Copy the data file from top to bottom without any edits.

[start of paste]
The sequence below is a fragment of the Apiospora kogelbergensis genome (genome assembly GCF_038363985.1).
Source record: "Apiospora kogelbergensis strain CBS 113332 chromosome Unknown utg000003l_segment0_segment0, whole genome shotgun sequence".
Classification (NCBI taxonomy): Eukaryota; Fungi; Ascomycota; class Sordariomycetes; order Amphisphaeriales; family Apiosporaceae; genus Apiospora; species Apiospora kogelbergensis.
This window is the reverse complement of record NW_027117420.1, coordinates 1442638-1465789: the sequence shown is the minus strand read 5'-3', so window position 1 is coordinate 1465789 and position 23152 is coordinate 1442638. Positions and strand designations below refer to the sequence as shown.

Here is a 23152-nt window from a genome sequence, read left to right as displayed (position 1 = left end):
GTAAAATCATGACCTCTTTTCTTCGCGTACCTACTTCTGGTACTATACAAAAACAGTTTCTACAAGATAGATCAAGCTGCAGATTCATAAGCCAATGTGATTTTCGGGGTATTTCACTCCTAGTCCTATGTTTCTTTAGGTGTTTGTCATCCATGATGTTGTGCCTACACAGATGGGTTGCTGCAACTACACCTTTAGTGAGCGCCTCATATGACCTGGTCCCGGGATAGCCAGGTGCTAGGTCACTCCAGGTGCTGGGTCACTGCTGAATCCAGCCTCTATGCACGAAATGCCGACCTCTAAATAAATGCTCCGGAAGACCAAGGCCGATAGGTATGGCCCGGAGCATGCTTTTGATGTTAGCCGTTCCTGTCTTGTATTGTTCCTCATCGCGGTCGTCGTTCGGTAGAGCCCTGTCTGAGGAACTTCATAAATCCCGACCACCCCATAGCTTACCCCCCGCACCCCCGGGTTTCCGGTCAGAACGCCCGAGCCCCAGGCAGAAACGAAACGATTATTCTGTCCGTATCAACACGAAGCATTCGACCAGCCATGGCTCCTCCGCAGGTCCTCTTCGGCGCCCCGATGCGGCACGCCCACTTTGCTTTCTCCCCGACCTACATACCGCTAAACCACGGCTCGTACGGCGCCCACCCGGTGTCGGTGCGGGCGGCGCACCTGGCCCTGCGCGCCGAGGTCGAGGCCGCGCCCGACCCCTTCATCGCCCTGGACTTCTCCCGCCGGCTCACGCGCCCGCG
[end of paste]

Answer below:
The sequence below is a fragment of the Apiospora kogelbergensis genome (genome assembly GCF_038363985.1).
Source record: "Apiospora kogelbergensis strain CBS 113332 chromosome Unknown utg000003l_segment0_segment0, whole genome shotgun sequence".
Classification (NCBI taxonomy): Eukaryota; Fungi; Ascomycota; class Sordariomycetes; order Amphisphaeriales; family Apiosporaceae; genus Apiospora; species Apiospora kogelbergensis.
This window is the reverse complement of record NW_027117420.1, coordinates 1442638-1465789: the sequence shown is the minus strand read 5'-3', so window position 1 is coordinate 1465789 and position 23152 is coordinate 1442638. Positions and strand designations below refer to the sequence as shown.

Here is a 23152-nt window from a genome sequence, read left to right as displayed (position 1 = left end):
GTAAAATCATGACCTCTTTTCTTCGCGTACCTACTTCTGGTACTATACAAAAACAGTTTCTACAAGATAGATCAAGCTGCAGATTCATAAGCCAATGTGATTTTCGGGGTATTTCACTCCTAGTCCTATGTTTCTTTAGGTGTTTGTCATCCATGATGTTGTGCCTACACAGATGGGTTGCTGCAACTACACCTTTAGTGAGCGCCTCATATGACCTGGTCCCGGGATAGCCAGGTGCTAGGTCACTCCAGGTGCTGGGTCACTGCTGAATCCAGCCTCTATGCACGAAATGCCGACCTCTAAATAAATGCTCCGGAAGACCAAGGCCGATAGGTATGGCCCGGAGCATGCTTTTGATGTTAGCCGTTCCTGTCTTGTATTGTTCCTCATCGCGGTCGTCGTTCGGTAGAGCCCTGTCTGAGGAACTTCATAAATCCCGACCACCCCATAGCTTACCCCCCGCACCCCCGGGTTTCCGGTCAGAACGCCCGAGCCCCAGGCAGAAACGAAACGATTATTCTGTCCGTATCAACACGAAGCATTCGACCAGCCATGGCTCCTCCGCAGGTCCTCTTCGGCGCCCCGATGCGGCACGCCCACTTTGCTTTCTCCCCGACCTACATACCGCTAAACCACGGCTCGTACGGCGCCCACCCGGTGTCGGTGCGGGCGGCGCACCTGGCCCTGCGCGCCGAGGTCGAGGCCGCGCCCGACCCCTTCATCGCCCTGGACTTCTCCCGCCGGCTCACGCGCCCGCG